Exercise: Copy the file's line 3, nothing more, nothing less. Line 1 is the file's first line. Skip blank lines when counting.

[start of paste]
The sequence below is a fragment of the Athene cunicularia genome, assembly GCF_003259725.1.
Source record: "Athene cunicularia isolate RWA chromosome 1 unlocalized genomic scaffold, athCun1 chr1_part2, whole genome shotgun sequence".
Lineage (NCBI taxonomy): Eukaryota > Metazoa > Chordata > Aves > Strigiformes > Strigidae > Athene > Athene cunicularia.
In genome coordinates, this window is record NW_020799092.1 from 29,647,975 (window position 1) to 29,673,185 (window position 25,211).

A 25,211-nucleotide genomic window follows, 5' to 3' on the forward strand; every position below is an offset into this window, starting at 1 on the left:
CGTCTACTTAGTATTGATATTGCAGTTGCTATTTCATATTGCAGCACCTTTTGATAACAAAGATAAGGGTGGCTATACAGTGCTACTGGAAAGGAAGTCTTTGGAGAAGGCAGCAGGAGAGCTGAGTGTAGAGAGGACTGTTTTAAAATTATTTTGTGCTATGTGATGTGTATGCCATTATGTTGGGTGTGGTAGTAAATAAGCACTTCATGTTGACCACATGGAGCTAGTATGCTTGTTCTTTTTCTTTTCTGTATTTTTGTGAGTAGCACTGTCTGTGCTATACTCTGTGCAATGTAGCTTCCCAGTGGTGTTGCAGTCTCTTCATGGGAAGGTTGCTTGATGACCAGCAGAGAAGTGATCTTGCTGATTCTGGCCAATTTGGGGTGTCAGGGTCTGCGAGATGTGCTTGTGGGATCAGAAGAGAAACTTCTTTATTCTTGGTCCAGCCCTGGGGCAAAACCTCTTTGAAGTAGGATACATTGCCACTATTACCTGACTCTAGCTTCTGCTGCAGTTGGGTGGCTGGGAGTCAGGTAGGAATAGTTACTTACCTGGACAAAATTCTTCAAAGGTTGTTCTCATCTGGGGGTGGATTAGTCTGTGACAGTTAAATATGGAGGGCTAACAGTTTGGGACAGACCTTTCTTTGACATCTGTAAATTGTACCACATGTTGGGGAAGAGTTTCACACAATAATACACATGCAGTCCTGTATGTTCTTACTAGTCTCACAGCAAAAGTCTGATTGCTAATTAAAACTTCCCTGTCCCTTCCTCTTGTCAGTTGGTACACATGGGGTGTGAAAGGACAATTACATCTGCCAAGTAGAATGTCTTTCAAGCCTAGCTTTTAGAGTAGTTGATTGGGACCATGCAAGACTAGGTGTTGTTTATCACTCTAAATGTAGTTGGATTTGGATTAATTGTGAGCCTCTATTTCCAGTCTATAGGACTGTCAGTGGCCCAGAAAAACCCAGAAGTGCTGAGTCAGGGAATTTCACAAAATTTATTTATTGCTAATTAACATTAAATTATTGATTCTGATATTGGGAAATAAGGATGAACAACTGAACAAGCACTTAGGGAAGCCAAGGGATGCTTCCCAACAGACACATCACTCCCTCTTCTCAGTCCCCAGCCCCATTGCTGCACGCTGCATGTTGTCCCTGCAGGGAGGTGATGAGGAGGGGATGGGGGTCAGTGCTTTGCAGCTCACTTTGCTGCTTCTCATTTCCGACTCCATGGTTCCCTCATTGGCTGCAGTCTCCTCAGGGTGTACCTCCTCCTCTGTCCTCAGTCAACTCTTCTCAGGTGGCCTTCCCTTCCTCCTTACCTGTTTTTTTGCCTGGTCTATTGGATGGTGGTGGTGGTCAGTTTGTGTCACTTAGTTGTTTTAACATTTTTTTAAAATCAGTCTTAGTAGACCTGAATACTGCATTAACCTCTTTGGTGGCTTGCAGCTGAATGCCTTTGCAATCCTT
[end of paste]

Lineage (NCBI taxonomy): Eukaryota > Metazoa > Chordata > Aves > Strigiformes > Strigidae > Athene > Athene cunicularia.